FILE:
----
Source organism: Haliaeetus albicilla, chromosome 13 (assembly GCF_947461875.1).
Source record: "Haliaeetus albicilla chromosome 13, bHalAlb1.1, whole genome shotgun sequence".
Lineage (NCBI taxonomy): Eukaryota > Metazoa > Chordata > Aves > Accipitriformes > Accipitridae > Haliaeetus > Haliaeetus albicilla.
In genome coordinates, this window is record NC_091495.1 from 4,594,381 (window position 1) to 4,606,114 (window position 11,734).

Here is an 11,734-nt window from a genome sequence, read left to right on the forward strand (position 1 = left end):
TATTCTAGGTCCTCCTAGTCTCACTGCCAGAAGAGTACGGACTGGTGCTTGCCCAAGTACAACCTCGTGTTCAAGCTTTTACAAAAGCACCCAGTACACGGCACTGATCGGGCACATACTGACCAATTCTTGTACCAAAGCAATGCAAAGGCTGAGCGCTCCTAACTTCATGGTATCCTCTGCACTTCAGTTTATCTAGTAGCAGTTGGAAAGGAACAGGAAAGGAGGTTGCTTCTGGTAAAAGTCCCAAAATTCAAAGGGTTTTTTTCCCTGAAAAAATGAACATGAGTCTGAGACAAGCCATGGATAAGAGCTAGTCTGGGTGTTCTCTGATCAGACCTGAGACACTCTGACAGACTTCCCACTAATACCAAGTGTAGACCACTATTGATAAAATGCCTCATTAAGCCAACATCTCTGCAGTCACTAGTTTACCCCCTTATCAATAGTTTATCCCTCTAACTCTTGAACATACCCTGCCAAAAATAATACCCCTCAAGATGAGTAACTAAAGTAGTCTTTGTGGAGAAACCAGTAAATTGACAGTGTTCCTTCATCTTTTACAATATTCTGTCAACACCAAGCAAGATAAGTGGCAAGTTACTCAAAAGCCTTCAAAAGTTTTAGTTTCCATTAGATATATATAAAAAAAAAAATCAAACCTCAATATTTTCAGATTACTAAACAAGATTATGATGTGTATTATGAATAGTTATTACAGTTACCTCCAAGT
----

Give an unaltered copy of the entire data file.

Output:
Source organism: Haliaeetus albicilla, chromosome 13 (assembly GCF_947461875.1).
Source record: "Haliaeetus albicilla chromosome 13, bHalAlb1.1, whole genome shotgun sequence".
Lineage (NCBI taxonomy): Eukaryota > Metazoa > Chordata > Aves > Accipitriformes > Accipitridae > Haliaeetus > Haliaeetus albicilla.
In genome coordinates, this window is record NC_091495.1 from 4,594,381 (window position 1) to 4,606,114 (window position 11,734).

Here is an 11,734-nt window from a genome sequence, read left to right on the forward strand (position 1 = left end):
TATTCTAGGTCCTCCTAGTCTCACTGCCAGAAGAGTACGGACTGGTGCTTGCCCAAGTACAACCTCGTGTTCAAGCTTTTACAAAAGCACCCAGTACACGGCACTGATCGGGCACATACTGACCAATTCTTGTACCAAAGCAATGCAAAGGCTGAGCGCTCCTAACTTCATGGTATCCTCTGCACTTCAGTTTATCTAGTAGCAGTTGGAAAGGAACAGGAAAGGAGGTTGCTTCTGGTAAAAGTCCCAAAATTCAAAGGGTTTTTTTCCCTGAAAAAATGAACATGAGTCTGAGACAAGCCATGGATAAGAGCTAGTCTGGGTGTTCTCTGATCAGACCTGAGACACTCTGACAGACTTCCCACTAATACCAAGTGTAGACCACTATTGATAAAATGCCTCATTAAGCCAACATCTCTGCAGTCACTAGTTTACCCCCTTATCAATAGTTTATCCCTCTAACTCTTGAACATACCCTGCCAAAAATAATACCCCTCAAGATGAGTAACTAAAGTAGTCTTTGTGGAGAAACCAGTAAATTGACAGTGTTCCTTCATCTTTTACAATATTCTGTCAACACCAAGCAAGATAAGTGGCAAGTTACTCAAAAGCCTTCAAAAGTTTTAGTTTCCATTAGATATATATAAAAAAAAAAATCAAACCTCAATATTTTCAGATTACTAAACAAGATTATGATGTGTATTATGAATAGTTATTACAGTTACCTCCAAGT